Wronki is a little town with several noteworthy sights, including the Gothic Church of St. Katherine, the Baroque Franciscan Church and a stately prison erected at the end of the 19th century. As the town lies on the verge of the Notecka Primeval Forest, just outside its borders one can explore enchanting nature and soak in an atmosphere of tranquillity.
Visitors to Wronki are often interested in seeing the two historic churches. One of them is the parish Church of St. Katherine, raised at the end of the 15th century. The main altar, sculpted and painted in 1954, contains a valuable statue of Christ Vir Dolorum from around the 15th century. In its present Baroque shape, the other temple, the Franciscan Church, comes from the late 18th century. Right next to the market place is a granary from the year 1856, and houses the Regional Museum with its displays relating to archaeology, history and ethnography.
North of the town, the landscape is characterised by hills and pinewoods as well as some lakes. If you love to hike, then here you will find here a network of marked tourist trails. If you feel confident enough, take the more challenging green one, sure to give you an experience not easily forgotten.
The already high number of ecotourist farms in the area continues to grow. Staying in Wronki provides you with the opportunity to explore the region’s natural wonders, which include monuments of nature, beaver lodges, breeding colonies of crane, heron, cormorant, marsh harrier and hen harrier.
Wronki is situated 60 km north-west of Poznan, at the intersection of two provincial roads – the 182 from Sierakow and the 184 from Ostrorog. It is conveniently accessible due to its location on the rail route from Poznan to Szczecin. With about 12,000 inhabitants, Wronki covers a total area of 5.81 km 2.
On the southern edge of the vast Notecka Primeval Forest, the town is located on both banks of the River Warta. The part of Wronki situated on the right bank of the river is 37-45 m above sea level, whereas the part on the left bank lies somewhat higher, at up to 60 m above sea level.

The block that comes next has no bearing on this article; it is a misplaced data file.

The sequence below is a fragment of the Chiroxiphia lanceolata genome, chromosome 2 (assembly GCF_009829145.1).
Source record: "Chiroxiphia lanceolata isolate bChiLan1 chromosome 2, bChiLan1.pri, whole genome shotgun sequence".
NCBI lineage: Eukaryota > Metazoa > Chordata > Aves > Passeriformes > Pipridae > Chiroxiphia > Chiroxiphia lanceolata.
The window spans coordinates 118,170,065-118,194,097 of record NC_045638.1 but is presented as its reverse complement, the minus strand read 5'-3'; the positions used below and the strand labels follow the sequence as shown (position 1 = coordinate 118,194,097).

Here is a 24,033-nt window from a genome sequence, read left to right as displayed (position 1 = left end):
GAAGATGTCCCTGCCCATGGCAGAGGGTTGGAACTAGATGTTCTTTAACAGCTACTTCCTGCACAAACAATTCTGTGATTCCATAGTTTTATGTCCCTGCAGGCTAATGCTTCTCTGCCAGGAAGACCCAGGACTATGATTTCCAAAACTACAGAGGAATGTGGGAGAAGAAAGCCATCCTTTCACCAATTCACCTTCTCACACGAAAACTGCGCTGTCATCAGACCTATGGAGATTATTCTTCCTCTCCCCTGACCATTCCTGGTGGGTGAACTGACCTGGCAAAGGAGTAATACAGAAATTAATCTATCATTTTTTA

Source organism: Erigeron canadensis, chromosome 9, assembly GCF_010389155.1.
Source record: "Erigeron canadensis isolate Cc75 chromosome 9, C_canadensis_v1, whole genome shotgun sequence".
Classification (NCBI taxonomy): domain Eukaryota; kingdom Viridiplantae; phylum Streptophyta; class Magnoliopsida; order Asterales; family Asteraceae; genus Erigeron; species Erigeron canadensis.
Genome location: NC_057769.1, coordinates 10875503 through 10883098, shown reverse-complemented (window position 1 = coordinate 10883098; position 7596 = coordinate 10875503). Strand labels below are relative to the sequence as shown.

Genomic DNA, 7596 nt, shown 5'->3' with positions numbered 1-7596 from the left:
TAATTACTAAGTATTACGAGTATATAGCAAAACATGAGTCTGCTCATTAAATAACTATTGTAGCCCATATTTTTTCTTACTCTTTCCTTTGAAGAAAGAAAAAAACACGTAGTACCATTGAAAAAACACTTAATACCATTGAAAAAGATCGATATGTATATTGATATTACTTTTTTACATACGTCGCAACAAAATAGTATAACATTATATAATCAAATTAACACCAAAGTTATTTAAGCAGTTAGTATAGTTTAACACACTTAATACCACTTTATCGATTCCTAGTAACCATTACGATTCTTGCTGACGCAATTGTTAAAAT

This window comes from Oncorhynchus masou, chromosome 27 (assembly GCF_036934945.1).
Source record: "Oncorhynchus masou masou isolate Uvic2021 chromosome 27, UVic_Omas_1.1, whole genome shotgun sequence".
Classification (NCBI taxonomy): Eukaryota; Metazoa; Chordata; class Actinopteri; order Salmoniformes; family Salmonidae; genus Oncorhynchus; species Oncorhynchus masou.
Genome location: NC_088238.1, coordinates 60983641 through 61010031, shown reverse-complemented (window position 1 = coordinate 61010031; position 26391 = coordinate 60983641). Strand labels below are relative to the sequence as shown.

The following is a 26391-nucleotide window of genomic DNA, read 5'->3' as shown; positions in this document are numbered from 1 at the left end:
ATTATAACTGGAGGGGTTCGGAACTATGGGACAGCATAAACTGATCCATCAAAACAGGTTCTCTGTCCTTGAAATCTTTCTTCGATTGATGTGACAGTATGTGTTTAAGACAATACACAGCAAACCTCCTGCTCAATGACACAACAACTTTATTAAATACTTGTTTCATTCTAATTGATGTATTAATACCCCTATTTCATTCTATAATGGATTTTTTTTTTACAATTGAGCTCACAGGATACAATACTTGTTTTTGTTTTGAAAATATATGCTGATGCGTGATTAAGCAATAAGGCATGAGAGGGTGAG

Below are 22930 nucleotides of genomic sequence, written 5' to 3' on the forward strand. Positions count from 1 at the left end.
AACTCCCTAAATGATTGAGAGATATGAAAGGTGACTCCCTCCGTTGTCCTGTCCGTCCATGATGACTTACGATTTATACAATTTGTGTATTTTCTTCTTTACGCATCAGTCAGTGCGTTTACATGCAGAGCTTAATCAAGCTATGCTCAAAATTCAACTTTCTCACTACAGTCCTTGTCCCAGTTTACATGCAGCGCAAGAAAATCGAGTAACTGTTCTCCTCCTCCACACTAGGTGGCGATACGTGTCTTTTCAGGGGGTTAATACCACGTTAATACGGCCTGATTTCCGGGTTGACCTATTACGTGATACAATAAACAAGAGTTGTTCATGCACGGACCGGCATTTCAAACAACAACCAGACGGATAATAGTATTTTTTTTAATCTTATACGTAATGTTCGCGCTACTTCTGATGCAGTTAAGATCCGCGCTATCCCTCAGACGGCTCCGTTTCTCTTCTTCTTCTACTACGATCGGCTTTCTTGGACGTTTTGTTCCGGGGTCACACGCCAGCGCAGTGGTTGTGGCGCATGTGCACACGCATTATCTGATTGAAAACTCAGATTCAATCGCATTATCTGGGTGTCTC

Wronki is first referred to in a document from 1251. Nevertheless, the finding of flint arrowheads close to the left bank of the Warta shows that the area of Wronki was settled as early as the mid-stone age era (Mesolithic age).
According to linguists, the name of the town probably derives from the surname ‘Wronek’ or ‘Wronka’. Yet there is a more interesting legend explaining the origin of the name, which tells that centuries ago there was a knight with his daughter, living together in their defensive castle. They had a neighbour, a young and impetuous knight who fell in love with this beautiful girl. However, after the old knight had refused to give his daughter to a man like the young knight, he broke into the castle, killed the father and kidnapped the girl. As an act of revenge, she poisoned her father’s murderer, but could not live with such a burden and took her own life as well. The old servant was the only one who remained alive, and he established a settlement close to the castle and, since his master had a crow in his coat of arms, called the settlement ‘Wronki’ (‘wrona’ means ‘crow’ in Polish).
In the late Middle Ages the town developed into a centre of craft and trade, thanks to its favourable location by river and road merchant routes from Poznan to Szczecin. The document from 1390 reports the existence of a customs house bringing a considerable profit.
Wronki constituted royal property, but was leased by a number of noble families. In 1515 it was bought by the rich and influential Gorka family, then by the Czarnkowski family in 1592, by the Kostka family in the 17th century, by the Kozminskis in the 18th century and finally by the Dzieduszycki family in the 19th century. In 1793, during the second partition of Poland, Wronki together with the entire Wielkopolska, came under Prussian control. This marked the beginning of a 126-year-long period of oppression and germanisation of Wielkopolska inhabitants. The building of a large prison in 1895 led to a need for a number of German clerks to move to Wronki. During the First World War the prison had a number of political inmates; among the more famous were Rosa Luxembourg, imprisoned in 1916.
The Germans entered Wronki on 5 September 1939 and many inhabitants were deported as slave labour. After the war, during Stalin’s rule in USRR and the Stalinism policy in Poland, Wronki’s prison again served as a place of political oppression. Fortunately, today all that is now a matter of history and Wronki has become a desirable play to visit or stay.